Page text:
About me.

Andrew M. Mwenda is the founding Managing Editor of The Independent, Uganda’s premier current affairs newsmagazine. One of Foreign Policy magazine 's top 100 Global Thinkers, TED Speaker and Foreign aid Critic

Monday, January 20, 2020

Museveni opens a Pandora’s box

How the president’s intervention to halt the procurement of Kampala-Jinja expressway is a disaster

THE LAST WORD |  Andrew M. Mwenda |  Last week, I had a meeting in Mukono, a town only 20km east of Kampala. The meeting was scheduled for 2pm. Knowing the heavy traffic on Jinja Road, where Mukono is located, I left Kampala City Center at 1pm. This gave me one hour to navigate the traffic jam. Jinja Road is a major artery connecting our landlocked country to the sea. It is congested with long queues of trailers that make traffic jams on that road a nightmare. But Wednesday last week was record breaking. I got to Mukono at 4pm.

This traffic congestion, coupled with the delays it imposes on motorists, has serious economic implications. There is a lot of working hours motorists lose in traffic when going to office or markets. Add to this the delays in transportation of goods from the coast to Kampala. The actual cost of these traffic delays can run into hundreds of millions, if not billions, of dollars per year. For a country with a GDP of only $34 billion, this is too high a cost.

Yet President Yoweri Museveni has written to the Inspector General of Government (IGG) asking her to stop the procurement of the Kampala-Jinja Expressway (KJE) apparently because there is “corruption” in the ongoing process. I have argued before that corruption in Uganda is embedded mostly in the efforts to fight it. Ironically if Uganda reduced the number of institutional checks put in place to fight corruption, it could reduce the problem.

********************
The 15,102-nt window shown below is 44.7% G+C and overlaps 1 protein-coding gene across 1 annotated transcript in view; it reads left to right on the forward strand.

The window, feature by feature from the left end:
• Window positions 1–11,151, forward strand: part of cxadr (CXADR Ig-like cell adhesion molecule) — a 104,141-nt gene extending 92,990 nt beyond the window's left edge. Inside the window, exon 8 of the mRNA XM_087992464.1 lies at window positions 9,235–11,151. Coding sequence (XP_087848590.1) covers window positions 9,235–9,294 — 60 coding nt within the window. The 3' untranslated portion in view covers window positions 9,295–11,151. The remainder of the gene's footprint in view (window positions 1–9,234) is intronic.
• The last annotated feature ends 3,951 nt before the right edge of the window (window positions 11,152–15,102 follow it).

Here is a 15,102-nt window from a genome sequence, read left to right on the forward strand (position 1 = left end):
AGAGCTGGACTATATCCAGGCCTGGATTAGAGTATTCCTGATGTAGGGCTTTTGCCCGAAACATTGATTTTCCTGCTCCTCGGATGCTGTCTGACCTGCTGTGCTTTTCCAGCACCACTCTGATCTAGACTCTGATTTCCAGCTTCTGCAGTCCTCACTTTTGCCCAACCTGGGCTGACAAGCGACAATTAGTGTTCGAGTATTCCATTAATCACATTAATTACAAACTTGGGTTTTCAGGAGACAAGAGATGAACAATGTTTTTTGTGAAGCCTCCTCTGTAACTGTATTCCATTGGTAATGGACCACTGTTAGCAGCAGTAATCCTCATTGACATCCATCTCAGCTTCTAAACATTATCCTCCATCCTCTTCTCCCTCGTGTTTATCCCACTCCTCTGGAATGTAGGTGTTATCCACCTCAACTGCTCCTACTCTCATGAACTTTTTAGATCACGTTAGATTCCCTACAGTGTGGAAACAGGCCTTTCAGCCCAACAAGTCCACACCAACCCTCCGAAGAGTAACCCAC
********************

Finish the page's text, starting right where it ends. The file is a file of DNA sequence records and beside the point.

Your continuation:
The KJE is a project worth $1.2 billion. This is a lot of money for our poor economy. Public officials everywhere have power to allocate lucrative rights over scarce resources. It follows that many would seek to appropriate a share of the profits they help allocate i.e. be corrupt. Again as I have always argued, these corrupt transactions do not automatically lead to poor outcomes. That depends on the interaction of many other factors within a country.

For instance, there can exist within a country’s polity strong pressures for results: ensure delivery of the right quality of road, done within the appropriate time and at the right price. In such circumstances a contractor does not have to inflate the price of the road. He can pay bribes out of his profits. Take the example of KJE. Out of the $1.2 billion cost, the contractor’s profits (if we assumed them at 10%) would be $120m. He can cut only one 6th of this ($20m) to pay bribes to officials at UNRA to buy long-term favours from them without affecting the price, quality and speed of building the highway.

Alternatively, a contractor can add a 5% mark up on the cost of the road ($60m) to cater for the bribes. So KJE would cost $1.26 billion instead of $1.2 billion. This is an insignificant extra cost. Indeed, when companies bid, the prices can vary based on their cost efficiencies. Therefore a 5% extra cost by any supplier does not lead to poor outcomes. If the polity has capacity to enforce results, the contractor will to do the right quality road, within the right time frame at 5% extra cost. The idea that the existence of graft in a transaction automatically leads to bad outcomes is therefore mistaken.